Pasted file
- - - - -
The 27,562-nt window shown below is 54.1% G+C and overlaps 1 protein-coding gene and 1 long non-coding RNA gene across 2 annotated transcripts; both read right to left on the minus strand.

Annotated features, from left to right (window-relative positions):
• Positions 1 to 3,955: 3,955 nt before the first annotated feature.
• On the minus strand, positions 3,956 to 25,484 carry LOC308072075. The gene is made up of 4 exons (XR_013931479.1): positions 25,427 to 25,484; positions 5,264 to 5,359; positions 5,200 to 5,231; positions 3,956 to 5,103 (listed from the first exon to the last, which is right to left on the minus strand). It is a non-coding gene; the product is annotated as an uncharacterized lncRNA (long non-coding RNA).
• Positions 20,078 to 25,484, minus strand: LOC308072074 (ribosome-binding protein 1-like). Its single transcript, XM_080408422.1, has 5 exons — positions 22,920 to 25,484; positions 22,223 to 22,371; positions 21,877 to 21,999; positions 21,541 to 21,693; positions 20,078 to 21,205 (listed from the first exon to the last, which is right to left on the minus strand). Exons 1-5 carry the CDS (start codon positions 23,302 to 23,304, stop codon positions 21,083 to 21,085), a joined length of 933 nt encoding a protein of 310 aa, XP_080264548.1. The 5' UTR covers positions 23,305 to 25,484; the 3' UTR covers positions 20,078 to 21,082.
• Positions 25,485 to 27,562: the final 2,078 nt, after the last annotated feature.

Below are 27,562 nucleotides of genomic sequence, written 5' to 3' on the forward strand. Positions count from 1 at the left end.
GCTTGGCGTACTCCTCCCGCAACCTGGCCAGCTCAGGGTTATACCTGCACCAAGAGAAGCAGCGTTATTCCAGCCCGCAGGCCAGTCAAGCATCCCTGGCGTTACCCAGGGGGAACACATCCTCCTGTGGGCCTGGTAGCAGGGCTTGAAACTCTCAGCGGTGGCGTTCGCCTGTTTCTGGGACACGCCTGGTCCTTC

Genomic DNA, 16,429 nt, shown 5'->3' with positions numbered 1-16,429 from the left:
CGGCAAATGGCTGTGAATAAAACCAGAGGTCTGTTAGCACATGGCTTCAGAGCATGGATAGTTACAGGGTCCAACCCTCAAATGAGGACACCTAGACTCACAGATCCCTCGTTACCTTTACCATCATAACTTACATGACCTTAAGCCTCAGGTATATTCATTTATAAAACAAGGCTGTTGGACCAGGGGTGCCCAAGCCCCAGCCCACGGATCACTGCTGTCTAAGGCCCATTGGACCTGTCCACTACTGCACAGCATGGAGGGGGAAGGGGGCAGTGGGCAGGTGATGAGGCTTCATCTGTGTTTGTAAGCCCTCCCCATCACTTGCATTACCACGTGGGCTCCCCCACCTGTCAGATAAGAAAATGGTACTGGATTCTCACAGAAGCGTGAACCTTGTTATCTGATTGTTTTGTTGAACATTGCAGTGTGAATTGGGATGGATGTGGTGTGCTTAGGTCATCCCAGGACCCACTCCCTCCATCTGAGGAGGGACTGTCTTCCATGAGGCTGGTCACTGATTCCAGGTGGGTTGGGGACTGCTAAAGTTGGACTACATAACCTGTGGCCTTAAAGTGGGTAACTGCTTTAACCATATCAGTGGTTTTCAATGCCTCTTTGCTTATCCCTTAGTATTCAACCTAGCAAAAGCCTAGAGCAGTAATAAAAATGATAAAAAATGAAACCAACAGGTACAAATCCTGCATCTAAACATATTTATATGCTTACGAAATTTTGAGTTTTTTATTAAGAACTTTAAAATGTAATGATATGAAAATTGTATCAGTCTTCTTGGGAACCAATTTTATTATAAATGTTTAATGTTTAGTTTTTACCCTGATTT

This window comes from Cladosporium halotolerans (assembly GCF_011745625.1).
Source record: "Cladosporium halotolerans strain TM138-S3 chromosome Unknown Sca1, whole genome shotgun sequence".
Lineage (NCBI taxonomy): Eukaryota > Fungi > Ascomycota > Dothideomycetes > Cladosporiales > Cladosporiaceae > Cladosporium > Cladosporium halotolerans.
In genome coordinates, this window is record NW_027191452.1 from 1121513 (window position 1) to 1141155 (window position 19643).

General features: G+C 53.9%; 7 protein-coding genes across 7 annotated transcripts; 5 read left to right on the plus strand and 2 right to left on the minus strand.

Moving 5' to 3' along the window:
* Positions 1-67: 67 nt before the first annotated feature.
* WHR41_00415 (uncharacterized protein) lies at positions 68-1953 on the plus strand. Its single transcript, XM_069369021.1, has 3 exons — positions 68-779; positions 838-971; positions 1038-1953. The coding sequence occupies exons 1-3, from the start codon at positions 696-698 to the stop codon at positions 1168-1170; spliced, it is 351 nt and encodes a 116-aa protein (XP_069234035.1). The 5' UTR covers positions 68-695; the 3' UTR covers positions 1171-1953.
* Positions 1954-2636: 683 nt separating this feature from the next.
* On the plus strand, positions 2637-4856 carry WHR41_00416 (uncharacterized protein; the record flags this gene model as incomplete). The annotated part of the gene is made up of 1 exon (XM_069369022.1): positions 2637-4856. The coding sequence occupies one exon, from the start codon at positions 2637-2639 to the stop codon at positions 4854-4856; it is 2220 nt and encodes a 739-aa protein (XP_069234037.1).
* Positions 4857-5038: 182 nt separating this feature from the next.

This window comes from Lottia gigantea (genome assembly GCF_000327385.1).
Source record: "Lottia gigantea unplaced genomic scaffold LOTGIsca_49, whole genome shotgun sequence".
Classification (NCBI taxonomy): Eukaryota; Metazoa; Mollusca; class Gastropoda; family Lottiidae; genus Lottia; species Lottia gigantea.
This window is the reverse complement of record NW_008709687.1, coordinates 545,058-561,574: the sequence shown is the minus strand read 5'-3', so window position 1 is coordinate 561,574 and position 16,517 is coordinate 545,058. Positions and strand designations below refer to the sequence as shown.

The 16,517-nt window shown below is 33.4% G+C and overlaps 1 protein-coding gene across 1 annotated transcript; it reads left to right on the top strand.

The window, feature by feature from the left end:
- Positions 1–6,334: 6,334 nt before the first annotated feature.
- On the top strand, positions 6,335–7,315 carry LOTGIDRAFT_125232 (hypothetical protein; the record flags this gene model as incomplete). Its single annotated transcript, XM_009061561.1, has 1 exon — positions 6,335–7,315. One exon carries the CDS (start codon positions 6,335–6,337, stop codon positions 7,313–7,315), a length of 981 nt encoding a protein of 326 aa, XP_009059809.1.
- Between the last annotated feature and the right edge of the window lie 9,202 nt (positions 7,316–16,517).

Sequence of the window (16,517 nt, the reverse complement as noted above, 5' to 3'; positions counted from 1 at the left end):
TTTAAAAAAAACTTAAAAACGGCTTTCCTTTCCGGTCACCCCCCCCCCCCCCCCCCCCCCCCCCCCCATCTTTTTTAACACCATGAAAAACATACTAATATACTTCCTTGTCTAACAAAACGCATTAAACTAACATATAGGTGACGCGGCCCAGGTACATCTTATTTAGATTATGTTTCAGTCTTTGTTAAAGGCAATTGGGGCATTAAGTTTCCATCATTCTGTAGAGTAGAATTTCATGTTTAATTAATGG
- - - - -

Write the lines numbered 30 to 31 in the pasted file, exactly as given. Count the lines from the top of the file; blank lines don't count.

- Between the last annotated feature and the right edge of the window lie 9,202 nt (positions 7,316–16,517).

Sequence of the window (16,517 nt, the reverse complement as noted above, 5' to 3'; positions counted from 1 at the left end):